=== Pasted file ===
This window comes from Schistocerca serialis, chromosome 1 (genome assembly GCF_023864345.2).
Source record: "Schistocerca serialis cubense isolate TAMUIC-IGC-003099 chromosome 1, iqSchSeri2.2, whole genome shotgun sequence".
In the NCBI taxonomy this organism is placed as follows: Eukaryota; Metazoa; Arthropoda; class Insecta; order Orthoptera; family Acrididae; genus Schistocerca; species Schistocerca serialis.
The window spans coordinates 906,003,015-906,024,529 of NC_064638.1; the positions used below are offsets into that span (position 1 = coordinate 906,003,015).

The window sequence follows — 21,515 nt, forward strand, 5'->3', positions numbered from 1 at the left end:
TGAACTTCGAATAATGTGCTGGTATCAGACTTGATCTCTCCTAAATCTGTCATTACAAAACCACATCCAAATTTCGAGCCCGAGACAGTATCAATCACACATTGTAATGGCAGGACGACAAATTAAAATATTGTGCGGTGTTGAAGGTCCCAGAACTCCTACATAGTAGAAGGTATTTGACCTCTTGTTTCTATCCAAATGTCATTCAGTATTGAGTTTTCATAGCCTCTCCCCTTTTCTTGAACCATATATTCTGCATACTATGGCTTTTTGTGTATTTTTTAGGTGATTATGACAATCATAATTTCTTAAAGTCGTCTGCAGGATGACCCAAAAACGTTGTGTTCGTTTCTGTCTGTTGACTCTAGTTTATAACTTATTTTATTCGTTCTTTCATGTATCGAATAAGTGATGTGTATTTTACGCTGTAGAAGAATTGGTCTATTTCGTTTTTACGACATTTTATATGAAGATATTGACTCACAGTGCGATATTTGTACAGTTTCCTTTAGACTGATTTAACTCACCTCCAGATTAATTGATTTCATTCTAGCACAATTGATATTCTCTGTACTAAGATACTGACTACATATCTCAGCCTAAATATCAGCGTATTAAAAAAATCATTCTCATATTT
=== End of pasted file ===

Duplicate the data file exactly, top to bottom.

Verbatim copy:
This window comes from Schistocerca serialis, chromosome 1 (genome assembly GCF_023864345.2).
Source record: "Schistocerca serialis cubense isolate TAMUIC-IGC-003099 chromosome 1, iqSchSeri2.2, whole genome shotgun sequence".
In the NCBI taxonomy this organism is placed as follows: Eukaryota; Metazoa; Arthropoda; class Insecta; order Orthoptera; family Acrididae; genus Schistocerca; species Schistocerca serialis.
The window spans coordinates 906,003,015-906,024,529 of NC_064638.1; the positions used below are offsets into that span (position 1 = coordinate 906,003,015).

The window sequence follows — 21,515 nt, forward strand, 5'->3', positions numbered from 1 at the left end:
TGAACTTCGAATAATGTGCTGGTATCAGACTTGATCTCTCCTAAATCTGTCATTACAAAACCACATCCAAATTTCGAGCCCGAGACAGTATCAATCACACATTGTAATGGCAGGACGACAAATTAAAATATTGTGCGGTGTTGAAGGTCCCAGAACTCCTACATAGTAGAAGGTATTTGACCTCTTGTTTCTATCCAAATGTCATTCAGTATTGAGTTTTCATAGCCTCTCCCCTTTTCTTGAACCATATATTCTGCATACTATGGCTTTTTGTGTATTTTTTAGGTGATTATGACAATCATAATTTCTTAAAGTCGTCTGCAGGATGACCCAAAAACGTTGTGTTCGTTTCTGTCTGTTGACTCTAGTTTATAACTTATTTTATTCGTTCTTTCATGTATCGAATAAGTGATGTGTATTTTACGCTGTAGAAGAATTGGTCTATTTCGTTTTTACGACATTTTATATGAAGATATTGACTCACAGTGCGATATTTGTACAGTTTCCTTTAGACTGATTTAACTCACCTCCAGATTAATTGATTTCATTCTAGCACAATTGATATTCTCTGTACTAAGATACTGACTACATATCTCAGCCTAAATATCAGCGTATTAAAAAAATCATTCTCATATTT